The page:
March 4 2013
Election Aversion is a Girl Thing
There’s lots of interest from center-left groups like She Should Run to increase the number of women in elected office. It’s well-known that despite women’s gains educationally and professionally, they still lag behind men in the political arena. For instance women only hold 18% of Congressional seats, comprise 24% of state legislatures, and maintain 5 gubernatorial seats.
While I frequently argue that one’s political values outweigh the importance of one’s gender, I firmly recognize that the genders are different and that men and women likely bring different strengths and qualities to the table. And, therefore, encouraging more women to run is not necessarily a bad thing – as long as they represent one's core belief system.
But to better help women achieve public office, we must first understand what is really keeping women out of politics? Is it simply biased discrimination? Is it biology? Is it the fact that so many other opportunities are available to women today? Or, is it that public office simply isn’t for everyone?
The political science literature recognizes a host of different gender differences – including communication style, willingness to negotiate, risk aversion, competitive drive, etc. -- may help explain the underrepresentation of women in public office. Now two professors out of the University of Pittsburgh have conducted a new political science experiment, which finds women are, in fact, more “election averse” than men (h/t The Monkey Cage) and the reason may have more to do with the modern campaign than women's skillsets. The authors conclude (bold added for emphasis):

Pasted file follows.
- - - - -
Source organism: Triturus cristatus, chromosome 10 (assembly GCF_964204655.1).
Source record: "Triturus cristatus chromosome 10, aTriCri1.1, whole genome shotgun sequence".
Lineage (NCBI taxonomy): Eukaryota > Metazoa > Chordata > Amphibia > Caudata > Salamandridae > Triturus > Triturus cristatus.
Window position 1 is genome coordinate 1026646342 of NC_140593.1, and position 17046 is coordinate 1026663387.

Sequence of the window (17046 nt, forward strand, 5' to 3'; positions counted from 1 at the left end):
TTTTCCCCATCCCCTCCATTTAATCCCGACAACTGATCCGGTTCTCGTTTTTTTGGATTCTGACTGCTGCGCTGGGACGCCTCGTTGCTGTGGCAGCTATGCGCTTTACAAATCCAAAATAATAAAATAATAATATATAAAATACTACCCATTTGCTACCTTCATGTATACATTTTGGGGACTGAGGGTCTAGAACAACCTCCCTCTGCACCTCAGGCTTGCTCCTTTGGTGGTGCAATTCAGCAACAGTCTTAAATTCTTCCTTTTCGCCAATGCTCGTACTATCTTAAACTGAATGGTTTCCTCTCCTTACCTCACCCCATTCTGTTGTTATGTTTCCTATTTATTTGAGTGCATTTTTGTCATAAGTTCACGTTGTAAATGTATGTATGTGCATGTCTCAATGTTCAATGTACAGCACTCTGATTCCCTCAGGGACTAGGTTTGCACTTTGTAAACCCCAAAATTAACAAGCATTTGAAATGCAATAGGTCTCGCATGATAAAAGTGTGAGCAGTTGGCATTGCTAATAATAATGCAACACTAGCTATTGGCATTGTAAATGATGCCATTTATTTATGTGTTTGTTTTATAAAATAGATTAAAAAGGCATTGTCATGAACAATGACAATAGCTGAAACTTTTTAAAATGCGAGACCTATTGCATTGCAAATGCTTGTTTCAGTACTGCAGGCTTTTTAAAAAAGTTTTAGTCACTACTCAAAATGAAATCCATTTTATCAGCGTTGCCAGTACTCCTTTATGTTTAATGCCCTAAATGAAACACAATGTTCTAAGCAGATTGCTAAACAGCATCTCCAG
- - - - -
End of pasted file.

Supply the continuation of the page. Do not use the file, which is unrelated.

“elections themselves – rather than differences in ability or relative confidence – dissuade women from entering the fray. Specifically, we find that both men and women volunteer to be the representative of a group at equal rates, and they are equally responsive to task ability, provided that the selection of the representative does not involve an election. However, when selection involves an election, women’s willingness to represent decreases substantially, and we show that the decline in candidate entry cannot be attributed to differences in ability, confidence about relative ability, or risk aversion. Instead, our findings indicate twin concerns: Campaigns are at once too costly and too noisy affairs. The din of the typical campaign environment and the arduousness of properly communicating their qualifications to voters renders the whole process an insufficiently worthwhile undertaking. It is bearing the costs of running for election, coupled with a campaign setting in which low-information voters cannot properly discern women’s qualifications, that impedes women from entering the electoral arena.”
While we would likely all prefer to find out that those individuals who are the most qualified are the individuals most likely to seek out office; but the research finds this is not always the case. Unfortunately, “the noisiness of the campaign environment” – the 24-hour news cycle, the attention given to ones family, the inattention to the issues that matter, candidates willingness to lie – that may be the real reason women are staying out of the political fray.
"Women know they are qualified," the authors conclude. "But what they may be unsure about is how to convince voters of that and how to do that convincing in a more cost-effective manner…If women know they will be judged on their true qualifications and they are not worried about the burdens and the hefty tolls that campaigning extracts, election aversion disappears. The truth, we find, convinces women to run.”